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June 24, 1933

Time to Live: Adventures in the Use of Leisure.

JAMA. 1933;100(25):2043. doi:10.1001/jama.1933.02740250065038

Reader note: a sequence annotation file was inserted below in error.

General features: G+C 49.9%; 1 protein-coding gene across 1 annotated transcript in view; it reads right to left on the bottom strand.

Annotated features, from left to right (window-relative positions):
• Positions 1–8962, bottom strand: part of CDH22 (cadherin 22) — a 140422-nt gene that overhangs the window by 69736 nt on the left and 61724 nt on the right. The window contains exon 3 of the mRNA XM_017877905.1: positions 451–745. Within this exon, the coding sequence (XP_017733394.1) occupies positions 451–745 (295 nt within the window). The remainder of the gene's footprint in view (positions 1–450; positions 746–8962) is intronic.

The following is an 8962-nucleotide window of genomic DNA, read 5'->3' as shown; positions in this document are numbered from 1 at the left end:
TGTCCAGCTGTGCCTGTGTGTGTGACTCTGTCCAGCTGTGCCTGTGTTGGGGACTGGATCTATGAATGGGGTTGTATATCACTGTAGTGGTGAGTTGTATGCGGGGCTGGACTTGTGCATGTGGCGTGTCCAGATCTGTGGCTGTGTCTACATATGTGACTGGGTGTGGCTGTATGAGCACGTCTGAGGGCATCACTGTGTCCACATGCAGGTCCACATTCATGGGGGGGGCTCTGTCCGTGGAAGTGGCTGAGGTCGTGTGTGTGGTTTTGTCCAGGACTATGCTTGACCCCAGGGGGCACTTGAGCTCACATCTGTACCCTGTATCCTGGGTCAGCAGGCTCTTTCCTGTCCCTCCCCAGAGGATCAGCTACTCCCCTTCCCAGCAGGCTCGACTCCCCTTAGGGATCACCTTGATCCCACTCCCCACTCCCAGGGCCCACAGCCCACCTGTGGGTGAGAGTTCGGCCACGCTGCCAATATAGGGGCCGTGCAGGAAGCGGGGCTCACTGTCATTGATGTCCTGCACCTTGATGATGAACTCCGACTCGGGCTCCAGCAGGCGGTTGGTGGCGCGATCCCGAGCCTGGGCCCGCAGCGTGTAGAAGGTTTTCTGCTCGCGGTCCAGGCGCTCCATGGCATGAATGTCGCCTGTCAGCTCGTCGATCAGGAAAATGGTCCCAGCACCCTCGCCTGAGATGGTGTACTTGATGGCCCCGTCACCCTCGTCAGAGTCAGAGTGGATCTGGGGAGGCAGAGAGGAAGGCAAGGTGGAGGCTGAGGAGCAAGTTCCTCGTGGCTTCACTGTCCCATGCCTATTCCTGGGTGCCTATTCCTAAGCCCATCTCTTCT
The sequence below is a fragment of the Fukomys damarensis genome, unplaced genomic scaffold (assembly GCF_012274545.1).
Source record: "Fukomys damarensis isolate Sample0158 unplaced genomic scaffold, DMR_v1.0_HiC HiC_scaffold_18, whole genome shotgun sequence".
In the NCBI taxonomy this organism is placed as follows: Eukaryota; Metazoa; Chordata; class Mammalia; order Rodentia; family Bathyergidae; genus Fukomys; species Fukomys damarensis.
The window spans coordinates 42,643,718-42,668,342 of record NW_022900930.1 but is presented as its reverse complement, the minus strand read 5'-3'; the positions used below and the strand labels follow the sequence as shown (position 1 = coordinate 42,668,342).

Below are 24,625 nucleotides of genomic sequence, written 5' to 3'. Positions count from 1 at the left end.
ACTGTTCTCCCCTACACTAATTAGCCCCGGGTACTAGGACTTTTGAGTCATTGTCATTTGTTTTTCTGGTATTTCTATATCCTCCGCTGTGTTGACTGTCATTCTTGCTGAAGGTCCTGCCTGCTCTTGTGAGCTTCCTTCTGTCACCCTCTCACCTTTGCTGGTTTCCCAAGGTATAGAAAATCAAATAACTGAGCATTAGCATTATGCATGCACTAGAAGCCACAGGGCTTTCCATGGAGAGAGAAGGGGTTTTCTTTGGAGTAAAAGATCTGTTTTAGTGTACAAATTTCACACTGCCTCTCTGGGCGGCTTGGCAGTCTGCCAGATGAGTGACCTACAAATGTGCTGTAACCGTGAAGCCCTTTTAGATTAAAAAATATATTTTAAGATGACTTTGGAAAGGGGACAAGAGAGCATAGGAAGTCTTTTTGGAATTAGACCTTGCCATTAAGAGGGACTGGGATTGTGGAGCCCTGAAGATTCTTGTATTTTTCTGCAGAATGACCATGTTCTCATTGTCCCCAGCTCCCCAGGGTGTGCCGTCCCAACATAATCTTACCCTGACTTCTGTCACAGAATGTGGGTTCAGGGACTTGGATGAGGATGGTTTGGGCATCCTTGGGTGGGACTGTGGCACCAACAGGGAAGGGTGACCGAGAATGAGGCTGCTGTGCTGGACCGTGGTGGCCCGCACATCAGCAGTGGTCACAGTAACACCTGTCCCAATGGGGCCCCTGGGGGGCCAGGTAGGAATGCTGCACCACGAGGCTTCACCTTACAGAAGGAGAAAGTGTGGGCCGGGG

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Who would not appreciate more "time to live"? Who would not enjoy, in the words of the subtitle of this book, "adventures in the use of leisure"? The author has painted an alluring picture of what, to him, constitutes the "life of Riley." He is plainly one of those primitive souls to whom as routine is stifling; he prefers the adventure of uncertainty, even if it includes hardship, to the monotony of security. He abandons —in these times—a job and a pay-check and takes to free-lance writing, a precarious occupation at any time, as he knew when he took the step. For persons with his tastes, the life he describes is ideal—far from the madding crowd, in bucolic surroundings, living the simple life for all it is worth and getting the last ounce of savor out of it. Of course, there are those to whom such a life would not

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